During that first hospital stay, I was in ICU for 3 days; having an HGB of 4 put me at risk of death from any number of things. I had actually gone to the ER because my heart hurt so badly one afternoon after work that I couldn't take the pain any longer. I had been experiencing this pain, at a lower level, for about 4 weeks. 

One question I get frequently is that, as a lecturer on advanced training and injury, with a high degree of self-awareness, how could I have missed that I had cancer? 

I think I get that question more frequently just from myself than the sum of all others, by the way.

On top of the lowered HGB, I experienced the constitutional symptoms the year or two previous; I had, in 2010, done very well competing in strongman. In 2011, I suffered some torn muscles; in retrospect, they painted a picture of oxygen-depleted muscles, old muscles - stringy, tough, unhealthy old muscles - in addition to carrying a lot of pain in my hips and low back. I talked with a specialist about back surgery; I ended up, to avoid the surgery's dangers, visiting a chiropractor for a type of advanced decompression. 

This decompression helped quite a lot. I remember one of the things he told me: normally, as we age, our discs will age as well; they become dried out, depleted of liquid, oxygen, and nutrients. As they become dried out, they no longer function as well as they should. in fact, they lose nearly all function as "shock absorbers". In the case of injury, this drying out occurs acutely and quickly, and also more completely.

There's that concept of tough, old, stringy, dried-out, raising its head again. One of the functions of the decompression was to reverse this aging of the disc. To that end, it was 8 weeks of drinking a lot of water and watching some key nutritional concepts.

I also suffer from another chronic and sometime terminal disease called diffuse idiopathic skeletal hyperostosis, or DISH. The hallmark of DISH is that all connective tissue turns to bone. As this happens, mobility and range of motion are impacted greatly. In my case, not only are my shoulder blades frozen in an internally rotated position, but a lot of the issues I was fighting at L4-L5-S1 were the result of bone formation on the spine causing nerve impingements; in fact, the nerve impingements were so bad that every doctor I saw was curious as to how I could walk at all, let alone compete.

Additionally, I was anemic - terribly anemic. So I had that going for the muscle tissue as well. Essentially, my blood iron measured zero for years.

Between these nerve impingements, prematurely aging muscle, anermia which caused poor performance, recovery, and injury - there was so much to notice that when I started to experience severe fatigue, I was thankful it was an easy symptom to deal with.

So much was wrong, so little was right during those early years, those pre-diagnosis years. I attributed the fatigue and other indicators to simple stress:  I was under a great deal of stress from career, marriage, and other sources that this seemed reasonable, so I just pushed forward as best I could.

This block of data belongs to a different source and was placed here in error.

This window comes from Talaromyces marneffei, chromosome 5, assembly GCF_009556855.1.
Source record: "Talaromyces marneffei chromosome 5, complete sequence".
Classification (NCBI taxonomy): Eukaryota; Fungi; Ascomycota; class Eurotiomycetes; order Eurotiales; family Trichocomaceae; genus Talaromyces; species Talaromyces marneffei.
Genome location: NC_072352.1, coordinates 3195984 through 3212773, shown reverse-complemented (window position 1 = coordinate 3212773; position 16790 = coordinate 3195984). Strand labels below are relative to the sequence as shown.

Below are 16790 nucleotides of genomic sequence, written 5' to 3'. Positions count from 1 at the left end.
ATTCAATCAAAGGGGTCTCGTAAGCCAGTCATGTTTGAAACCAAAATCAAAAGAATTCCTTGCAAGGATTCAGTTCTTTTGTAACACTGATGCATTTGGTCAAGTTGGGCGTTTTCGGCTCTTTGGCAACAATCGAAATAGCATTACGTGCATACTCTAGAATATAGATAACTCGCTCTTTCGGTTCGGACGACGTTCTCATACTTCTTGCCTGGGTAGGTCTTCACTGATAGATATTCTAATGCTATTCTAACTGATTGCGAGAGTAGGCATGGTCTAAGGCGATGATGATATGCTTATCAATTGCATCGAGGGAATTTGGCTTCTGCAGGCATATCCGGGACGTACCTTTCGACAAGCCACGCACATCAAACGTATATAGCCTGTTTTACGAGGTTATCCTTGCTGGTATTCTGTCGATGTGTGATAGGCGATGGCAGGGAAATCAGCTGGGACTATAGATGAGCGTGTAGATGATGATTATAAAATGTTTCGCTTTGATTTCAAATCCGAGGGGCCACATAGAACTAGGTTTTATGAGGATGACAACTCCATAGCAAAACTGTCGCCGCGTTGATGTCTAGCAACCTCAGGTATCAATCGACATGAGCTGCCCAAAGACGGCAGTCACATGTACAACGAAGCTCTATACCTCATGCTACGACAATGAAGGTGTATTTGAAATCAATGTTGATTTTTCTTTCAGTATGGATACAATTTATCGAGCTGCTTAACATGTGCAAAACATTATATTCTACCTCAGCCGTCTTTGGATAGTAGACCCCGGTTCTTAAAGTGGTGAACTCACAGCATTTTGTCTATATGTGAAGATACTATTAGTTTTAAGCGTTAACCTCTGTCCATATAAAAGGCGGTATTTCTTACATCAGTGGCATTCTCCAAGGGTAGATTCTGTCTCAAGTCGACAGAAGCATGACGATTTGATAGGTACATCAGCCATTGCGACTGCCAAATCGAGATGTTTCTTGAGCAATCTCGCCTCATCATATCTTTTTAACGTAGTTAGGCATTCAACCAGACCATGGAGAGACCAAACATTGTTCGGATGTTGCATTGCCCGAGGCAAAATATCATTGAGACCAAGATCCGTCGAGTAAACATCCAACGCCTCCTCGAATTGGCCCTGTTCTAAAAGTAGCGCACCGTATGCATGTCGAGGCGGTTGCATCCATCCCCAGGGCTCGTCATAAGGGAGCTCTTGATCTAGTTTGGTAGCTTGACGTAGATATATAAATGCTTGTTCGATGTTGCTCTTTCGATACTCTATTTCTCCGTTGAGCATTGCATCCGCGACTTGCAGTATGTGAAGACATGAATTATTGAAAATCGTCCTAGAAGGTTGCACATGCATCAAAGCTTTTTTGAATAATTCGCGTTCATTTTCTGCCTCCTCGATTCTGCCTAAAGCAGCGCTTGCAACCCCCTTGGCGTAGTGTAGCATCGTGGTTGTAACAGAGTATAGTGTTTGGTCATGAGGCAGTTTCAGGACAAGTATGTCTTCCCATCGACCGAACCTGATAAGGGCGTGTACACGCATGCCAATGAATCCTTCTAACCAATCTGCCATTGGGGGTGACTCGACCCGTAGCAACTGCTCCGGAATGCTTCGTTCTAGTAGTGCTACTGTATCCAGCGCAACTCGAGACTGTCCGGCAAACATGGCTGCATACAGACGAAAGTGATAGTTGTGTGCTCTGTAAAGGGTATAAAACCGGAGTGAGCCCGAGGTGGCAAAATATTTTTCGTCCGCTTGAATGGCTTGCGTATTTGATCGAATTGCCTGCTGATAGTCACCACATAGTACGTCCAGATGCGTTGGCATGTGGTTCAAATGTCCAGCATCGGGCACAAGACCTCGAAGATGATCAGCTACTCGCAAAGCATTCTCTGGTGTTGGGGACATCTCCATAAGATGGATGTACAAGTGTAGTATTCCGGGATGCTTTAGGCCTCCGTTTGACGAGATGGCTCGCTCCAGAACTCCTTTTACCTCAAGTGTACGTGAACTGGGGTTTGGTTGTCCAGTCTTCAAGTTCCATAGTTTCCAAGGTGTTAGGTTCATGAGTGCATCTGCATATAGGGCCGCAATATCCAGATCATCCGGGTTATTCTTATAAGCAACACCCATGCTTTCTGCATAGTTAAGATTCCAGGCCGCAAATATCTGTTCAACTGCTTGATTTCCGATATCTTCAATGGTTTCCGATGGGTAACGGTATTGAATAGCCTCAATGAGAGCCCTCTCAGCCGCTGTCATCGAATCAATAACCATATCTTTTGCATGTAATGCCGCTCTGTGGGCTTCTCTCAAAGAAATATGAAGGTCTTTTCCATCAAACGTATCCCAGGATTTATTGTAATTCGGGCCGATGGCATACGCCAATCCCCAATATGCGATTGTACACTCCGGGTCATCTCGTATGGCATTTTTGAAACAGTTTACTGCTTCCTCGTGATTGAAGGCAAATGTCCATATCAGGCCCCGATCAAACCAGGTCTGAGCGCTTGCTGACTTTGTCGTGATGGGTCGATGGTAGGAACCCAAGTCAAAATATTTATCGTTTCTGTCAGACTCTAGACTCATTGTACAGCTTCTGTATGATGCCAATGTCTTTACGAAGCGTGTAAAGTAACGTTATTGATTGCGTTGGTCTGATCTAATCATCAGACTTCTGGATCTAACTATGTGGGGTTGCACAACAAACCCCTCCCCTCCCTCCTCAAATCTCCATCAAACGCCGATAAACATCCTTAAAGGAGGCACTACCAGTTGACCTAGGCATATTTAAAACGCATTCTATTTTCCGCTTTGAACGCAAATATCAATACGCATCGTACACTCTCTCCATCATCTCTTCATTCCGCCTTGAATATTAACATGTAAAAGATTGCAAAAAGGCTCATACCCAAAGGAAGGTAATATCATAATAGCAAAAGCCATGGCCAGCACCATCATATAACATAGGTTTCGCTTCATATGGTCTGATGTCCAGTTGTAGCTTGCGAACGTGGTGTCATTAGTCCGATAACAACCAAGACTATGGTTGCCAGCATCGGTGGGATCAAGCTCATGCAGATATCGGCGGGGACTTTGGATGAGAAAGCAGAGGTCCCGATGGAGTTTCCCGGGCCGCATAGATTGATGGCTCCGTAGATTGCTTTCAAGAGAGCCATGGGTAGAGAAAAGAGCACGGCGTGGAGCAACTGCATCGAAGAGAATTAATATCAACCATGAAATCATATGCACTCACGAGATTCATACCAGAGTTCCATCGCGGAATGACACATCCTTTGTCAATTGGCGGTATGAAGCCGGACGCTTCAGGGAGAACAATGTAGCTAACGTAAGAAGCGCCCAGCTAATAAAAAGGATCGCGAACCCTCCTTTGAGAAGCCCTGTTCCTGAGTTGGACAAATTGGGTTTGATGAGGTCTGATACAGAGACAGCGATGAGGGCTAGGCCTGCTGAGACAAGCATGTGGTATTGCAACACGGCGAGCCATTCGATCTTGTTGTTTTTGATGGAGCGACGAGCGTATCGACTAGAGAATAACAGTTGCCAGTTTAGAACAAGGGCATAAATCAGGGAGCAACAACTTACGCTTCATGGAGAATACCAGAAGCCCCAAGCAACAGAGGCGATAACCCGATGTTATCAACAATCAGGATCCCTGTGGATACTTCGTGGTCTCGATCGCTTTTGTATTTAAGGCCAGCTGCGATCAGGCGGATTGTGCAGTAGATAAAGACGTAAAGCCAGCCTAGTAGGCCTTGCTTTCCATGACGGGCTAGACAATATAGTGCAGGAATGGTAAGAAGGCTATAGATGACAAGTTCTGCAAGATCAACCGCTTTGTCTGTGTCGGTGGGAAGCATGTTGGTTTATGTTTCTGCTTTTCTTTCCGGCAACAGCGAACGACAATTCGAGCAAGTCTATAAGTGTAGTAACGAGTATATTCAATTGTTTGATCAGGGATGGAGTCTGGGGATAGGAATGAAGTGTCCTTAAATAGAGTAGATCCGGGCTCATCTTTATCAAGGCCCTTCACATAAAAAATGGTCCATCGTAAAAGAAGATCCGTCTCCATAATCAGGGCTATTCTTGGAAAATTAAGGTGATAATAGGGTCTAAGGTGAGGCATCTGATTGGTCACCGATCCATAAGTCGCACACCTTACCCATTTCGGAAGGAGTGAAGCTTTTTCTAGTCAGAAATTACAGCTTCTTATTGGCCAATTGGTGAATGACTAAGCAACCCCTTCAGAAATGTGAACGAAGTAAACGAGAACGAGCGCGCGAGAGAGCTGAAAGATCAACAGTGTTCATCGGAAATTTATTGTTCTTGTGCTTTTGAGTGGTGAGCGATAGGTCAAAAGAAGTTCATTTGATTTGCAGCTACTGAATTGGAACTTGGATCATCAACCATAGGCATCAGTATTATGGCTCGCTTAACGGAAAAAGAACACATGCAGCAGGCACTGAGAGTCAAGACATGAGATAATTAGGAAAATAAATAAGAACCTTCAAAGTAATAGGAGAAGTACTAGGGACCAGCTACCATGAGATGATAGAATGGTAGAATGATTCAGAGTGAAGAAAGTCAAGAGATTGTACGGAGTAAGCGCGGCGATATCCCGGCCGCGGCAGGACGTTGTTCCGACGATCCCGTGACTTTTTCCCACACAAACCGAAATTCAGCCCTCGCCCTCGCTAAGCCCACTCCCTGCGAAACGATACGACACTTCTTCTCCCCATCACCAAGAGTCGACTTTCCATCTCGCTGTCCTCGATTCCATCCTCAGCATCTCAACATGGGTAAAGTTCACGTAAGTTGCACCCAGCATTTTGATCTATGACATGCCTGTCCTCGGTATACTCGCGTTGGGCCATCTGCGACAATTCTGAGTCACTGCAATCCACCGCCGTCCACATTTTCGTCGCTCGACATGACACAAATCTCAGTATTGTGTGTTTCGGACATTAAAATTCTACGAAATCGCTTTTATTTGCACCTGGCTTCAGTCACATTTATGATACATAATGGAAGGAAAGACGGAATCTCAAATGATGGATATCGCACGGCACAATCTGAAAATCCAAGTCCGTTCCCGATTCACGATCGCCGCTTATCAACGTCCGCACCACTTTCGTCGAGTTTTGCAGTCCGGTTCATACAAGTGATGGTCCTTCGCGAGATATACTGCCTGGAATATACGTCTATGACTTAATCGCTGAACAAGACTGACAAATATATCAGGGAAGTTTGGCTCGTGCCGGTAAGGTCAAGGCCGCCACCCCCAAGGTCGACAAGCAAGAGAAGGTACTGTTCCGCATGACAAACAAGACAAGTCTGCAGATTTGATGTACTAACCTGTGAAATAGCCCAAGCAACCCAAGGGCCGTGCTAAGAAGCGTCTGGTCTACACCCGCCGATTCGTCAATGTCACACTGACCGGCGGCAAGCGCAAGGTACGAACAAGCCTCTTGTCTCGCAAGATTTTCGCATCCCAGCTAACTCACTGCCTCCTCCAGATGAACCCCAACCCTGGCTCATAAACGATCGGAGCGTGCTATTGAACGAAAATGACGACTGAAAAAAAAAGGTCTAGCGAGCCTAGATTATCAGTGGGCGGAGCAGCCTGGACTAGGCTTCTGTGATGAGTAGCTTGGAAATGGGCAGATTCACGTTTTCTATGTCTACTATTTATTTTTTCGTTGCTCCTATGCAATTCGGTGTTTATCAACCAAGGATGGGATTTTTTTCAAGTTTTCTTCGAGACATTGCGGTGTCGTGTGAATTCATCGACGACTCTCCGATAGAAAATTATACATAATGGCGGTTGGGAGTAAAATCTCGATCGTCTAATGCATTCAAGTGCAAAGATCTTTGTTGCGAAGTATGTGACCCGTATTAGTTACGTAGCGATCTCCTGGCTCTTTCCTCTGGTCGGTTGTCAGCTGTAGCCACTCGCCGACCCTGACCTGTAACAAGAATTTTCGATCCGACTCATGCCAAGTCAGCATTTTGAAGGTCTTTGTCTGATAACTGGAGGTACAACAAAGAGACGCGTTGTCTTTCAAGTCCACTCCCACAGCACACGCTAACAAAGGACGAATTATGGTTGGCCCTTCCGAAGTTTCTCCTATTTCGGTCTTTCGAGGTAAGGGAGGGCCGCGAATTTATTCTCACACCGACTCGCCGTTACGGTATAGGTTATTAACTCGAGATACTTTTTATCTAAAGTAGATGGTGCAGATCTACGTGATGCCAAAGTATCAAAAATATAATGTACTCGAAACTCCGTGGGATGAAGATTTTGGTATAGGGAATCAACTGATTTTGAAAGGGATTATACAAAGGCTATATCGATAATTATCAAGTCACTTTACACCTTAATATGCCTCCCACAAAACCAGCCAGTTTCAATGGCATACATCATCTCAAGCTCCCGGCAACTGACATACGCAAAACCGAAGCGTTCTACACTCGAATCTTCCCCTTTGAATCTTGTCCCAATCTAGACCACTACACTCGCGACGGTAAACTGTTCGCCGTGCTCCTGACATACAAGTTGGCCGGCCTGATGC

I flew to Australia for a photo shoot. I slept 18 hours on the flight; nobody had done that before, apparently. Things like this were commonplace to me. I was exhausted, completely and utterly, all the time. I thought "This stress is a killer." Never once did it cross my mind that I had cancer.

In any event, by the spring of 2015, I knew something more was wrong, and by July I was in an ICU fighting for my life.

One of the things that has happened to me, with which I am intimately familiar is loss. Rather than placing on a timeline, I will simply refer to key events. I lost the ability to train heavy and compete - my big outlet as a strongman is gone. I lost all my money: in between work being harder to find, having to pay cash for treatment of the DISH because there is no recognized treatment, and that taking a couple hundred thousand since my diagnosis in May 2006 my money is gone. I've lost my truck; I can't drive anyhow, since I randomly fall asleep. 

More recently, I've lost my job, my career; I now sit around at home all day (and night - there are so many nights that I am afraid to fall asleep because I am afraid to wake up to more loss): well, I try not to sit around, I've taken over housecleaning duties in an attempt to not only be useful but to feel useful and take some pride in some work, as an example. 

I was hospitalized, placed in a coma & intubated in March 2016 when I suffered from burst varices due to advanced stage liver disease and portal vein hypertension caused by a massively swollen spleen. I nearly died that time; apparently the doctors did not believe I would come out of the coma.

However, I did come out, and then spent until November recovering. In November, feeling somewhat recovered, but reeling from the loss of so many pieces of my identity, I was hitting bottom. I decided that I had to embrace something in order to start building a sense of identity. 

As I looked backwards over my life, I was cleaning the gunk off a knife that I had purchased in 1975, and that I had left at my father's house. He had used that knife for household chores until he died in 2004, at which time I brought that knife - the single thing left to me by my parents - to my house. As I was holding the knife, my mind drifted to other places and times.

I knew then, and never doubted my knowledge, that I had to rediscover my identity by getting back into knives. That's what led me to purchase some knives. From there, as I recovered even more, and felt more and more certain about my identity, I thought that I should hold a fundraiser, and that it should revolve around knives.

And here we are.